Murphy hopes this pop-up will “help break down some of the prejudices against” the “classically shunned genre.” As a Romance reader and a bookseller, she has much insight into the subject, explaining that while Romance is a well-selling genre, a number of stores did away with their sections because of that perceived stigma. So Romance readers went elsewhere for their books, if they couldn’t find them at their local store. Re-introducing Romance sections can be a challenge because it’s building a customer base again against the retail timeline of needing stock to sell. “Many bookstores over this past year have started adding a romance section back to their store, or introducing one for the first time,” Murphy explains. “This is driven by romance readers and Romance-reading booksellers speaking out and actively fighting against the perceptions others have.”

What are the perceptions against Romance? Think of the Fabio associations, and the term “trashy romance” - there’s the assumption that they’re not well-written, or a cheap thrill, or fly in the face of “real literature.” Murphy points out that this isn’t a unique challenge to the Romance genre - it’s just the one being talked about now. Graphic novels, young adult fiction, and sci-fi/fantasy have all been traditionally marginalized genres that proved their worth in recent years, expanding the kinds of stories they tell and characters they feature. In many ways, graphic novels, young adult fiction, and sci-fi/fantasy have been at the forefront of addressing topics that more mainstream literature has shied away from. And like these genres, Romance is expanding its storytelling.

“The landscape is slowly starting to change, as more diverse writers break into the genre, and publishers take chances on love stories that reflect a broader range of experiences and don’t always fit the stereotypical girl-meets-boy mold,” notes a 2018 New York Times article entitled “The Changing Face of Romance.” The article focuses on The Kiss Quotient, a novel about an autistic woman navigating the waters of relationship, then goes on to detail imprints and authors expanding Romance novels past their traditionally white characters into protagonists who are of different races, genders, and abilities. A series of Publishers Weekly articles looks at how even the notion of consent is changing in the Romance genre. “Publishers are working hard to publish works with a diverse cast of characters, and works by diverse authors,” Murphy points out. “They are making leaps and bounds, and it is so heartening. Not that there isn't a long way to go, but progress is certainly being made.”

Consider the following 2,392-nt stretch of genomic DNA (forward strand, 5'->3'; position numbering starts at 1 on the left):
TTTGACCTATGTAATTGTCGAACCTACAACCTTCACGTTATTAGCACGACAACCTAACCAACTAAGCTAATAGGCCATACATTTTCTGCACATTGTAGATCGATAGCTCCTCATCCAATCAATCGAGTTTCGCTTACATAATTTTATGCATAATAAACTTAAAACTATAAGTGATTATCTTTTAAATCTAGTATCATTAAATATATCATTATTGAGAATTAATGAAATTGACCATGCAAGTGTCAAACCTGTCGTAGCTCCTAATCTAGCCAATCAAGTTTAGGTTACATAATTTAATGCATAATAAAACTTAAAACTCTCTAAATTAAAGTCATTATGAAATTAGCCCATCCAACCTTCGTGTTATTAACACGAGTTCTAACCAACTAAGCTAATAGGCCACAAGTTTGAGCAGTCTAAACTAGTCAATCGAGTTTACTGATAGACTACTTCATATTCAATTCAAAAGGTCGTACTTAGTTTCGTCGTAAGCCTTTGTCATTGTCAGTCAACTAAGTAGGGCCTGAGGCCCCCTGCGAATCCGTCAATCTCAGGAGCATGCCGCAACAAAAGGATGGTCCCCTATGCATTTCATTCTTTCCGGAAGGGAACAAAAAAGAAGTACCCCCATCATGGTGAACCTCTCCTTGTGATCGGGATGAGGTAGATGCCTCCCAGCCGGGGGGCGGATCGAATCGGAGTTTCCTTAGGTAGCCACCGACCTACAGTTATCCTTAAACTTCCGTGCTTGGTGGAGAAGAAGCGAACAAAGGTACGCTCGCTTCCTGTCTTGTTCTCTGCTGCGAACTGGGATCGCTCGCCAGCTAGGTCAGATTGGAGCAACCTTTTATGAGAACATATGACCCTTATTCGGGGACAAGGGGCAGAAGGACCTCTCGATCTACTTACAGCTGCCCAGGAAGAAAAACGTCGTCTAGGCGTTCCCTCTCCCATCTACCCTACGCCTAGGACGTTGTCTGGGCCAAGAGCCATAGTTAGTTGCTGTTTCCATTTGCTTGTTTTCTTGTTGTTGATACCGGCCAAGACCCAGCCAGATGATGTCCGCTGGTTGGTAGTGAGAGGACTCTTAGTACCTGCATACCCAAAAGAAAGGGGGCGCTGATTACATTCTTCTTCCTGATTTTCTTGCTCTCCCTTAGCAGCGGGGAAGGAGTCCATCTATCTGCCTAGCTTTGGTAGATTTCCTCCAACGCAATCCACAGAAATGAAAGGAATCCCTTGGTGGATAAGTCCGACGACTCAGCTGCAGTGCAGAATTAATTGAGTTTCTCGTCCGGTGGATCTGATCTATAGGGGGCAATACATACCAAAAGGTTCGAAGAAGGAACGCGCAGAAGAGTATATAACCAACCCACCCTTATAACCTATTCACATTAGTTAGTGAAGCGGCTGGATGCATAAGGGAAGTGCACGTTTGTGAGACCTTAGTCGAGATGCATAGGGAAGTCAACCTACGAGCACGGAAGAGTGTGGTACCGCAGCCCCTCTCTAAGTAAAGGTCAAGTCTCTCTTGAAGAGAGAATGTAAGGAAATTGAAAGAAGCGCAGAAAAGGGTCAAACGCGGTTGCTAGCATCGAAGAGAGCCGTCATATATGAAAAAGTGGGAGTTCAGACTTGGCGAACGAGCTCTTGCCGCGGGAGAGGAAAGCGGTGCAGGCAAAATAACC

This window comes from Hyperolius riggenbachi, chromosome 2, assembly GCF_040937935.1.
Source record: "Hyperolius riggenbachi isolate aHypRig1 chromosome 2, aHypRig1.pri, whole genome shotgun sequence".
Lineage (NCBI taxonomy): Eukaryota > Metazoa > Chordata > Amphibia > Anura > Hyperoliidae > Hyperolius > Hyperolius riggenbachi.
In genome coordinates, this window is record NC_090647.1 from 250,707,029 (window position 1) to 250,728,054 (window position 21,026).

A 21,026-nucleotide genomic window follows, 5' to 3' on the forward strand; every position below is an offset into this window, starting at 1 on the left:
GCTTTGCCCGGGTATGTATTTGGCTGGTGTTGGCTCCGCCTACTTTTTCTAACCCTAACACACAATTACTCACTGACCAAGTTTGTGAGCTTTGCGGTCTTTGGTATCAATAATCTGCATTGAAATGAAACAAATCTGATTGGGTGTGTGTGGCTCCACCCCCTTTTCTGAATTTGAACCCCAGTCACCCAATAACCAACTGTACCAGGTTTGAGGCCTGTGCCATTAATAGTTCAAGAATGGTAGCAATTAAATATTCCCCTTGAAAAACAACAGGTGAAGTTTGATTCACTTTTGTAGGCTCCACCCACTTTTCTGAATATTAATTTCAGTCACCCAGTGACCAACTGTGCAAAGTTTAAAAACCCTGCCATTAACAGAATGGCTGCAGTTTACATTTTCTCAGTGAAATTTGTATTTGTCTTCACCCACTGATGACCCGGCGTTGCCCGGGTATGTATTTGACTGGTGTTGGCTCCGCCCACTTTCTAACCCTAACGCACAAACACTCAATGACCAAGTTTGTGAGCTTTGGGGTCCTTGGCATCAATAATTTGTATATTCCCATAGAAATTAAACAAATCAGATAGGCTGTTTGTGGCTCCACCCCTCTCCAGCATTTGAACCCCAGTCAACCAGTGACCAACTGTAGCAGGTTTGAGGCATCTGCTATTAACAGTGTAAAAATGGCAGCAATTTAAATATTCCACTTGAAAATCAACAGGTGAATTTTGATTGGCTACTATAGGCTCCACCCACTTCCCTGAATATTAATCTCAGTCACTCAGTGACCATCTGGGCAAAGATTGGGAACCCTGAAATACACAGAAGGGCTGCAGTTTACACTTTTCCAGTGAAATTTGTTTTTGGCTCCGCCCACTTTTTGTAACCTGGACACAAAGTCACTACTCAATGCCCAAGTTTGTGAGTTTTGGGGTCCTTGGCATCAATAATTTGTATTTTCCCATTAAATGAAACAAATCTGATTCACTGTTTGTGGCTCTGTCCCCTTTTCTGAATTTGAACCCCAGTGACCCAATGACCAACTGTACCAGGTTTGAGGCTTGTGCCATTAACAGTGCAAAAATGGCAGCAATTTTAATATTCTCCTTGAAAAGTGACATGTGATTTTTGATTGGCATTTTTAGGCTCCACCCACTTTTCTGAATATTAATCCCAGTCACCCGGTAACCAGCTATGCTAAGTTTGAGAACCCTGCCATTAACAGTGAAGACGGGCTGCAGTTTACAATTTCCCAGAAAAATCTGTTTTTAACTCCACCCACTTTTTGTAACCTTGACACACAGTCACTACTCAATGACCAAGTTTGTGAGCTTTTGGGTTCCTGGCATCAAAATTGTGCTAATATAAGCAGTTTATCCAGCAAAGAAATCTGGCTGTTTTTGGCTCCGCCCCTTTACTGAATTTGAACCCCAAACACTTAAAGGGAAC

One way progress is being made is with The Whirlwind Romance pop-up. As Murphy states, “Bookstores are about community, acceptance, and exploration,” and that’s the space she’s created at Bow Market. If you’re a Romance reader, you’ll find old and new loves amongst the shelves. And if you’re not traditionally a Romance reader, stop by anyway to learn more about the various books, and see that there’s much more to the genre. And what favs would Murphy recommend? “I can confidently say that there isn't a single book in the pop-up that I wouldn't recommend. I built the orders based on bookseller recommendations, my own personal loves, and those the publishers (who have very knowledgeable Romance-focused staff, by the way!) said I couldn't do without.” Top recommendations, though, would be Duke by Default by Alyssa Cole, which features a female swordsmith in Edinburgh; anything by Ilona Andrews, who is a husband and wife writing team writing fantasy; and anything by Tessa Dare.

At the end of the day, it’s about finding the books you love, that transport you, teach you, encourage you, or entertain you. Murphy firmly believes that you should “Love what you read, no matter what it is.”

A Whirlwind Romance will be open until February 18 at Bow Market (1 Bow Market Way, Somerville). Find more information at The Silver Unicorn Bookstore website.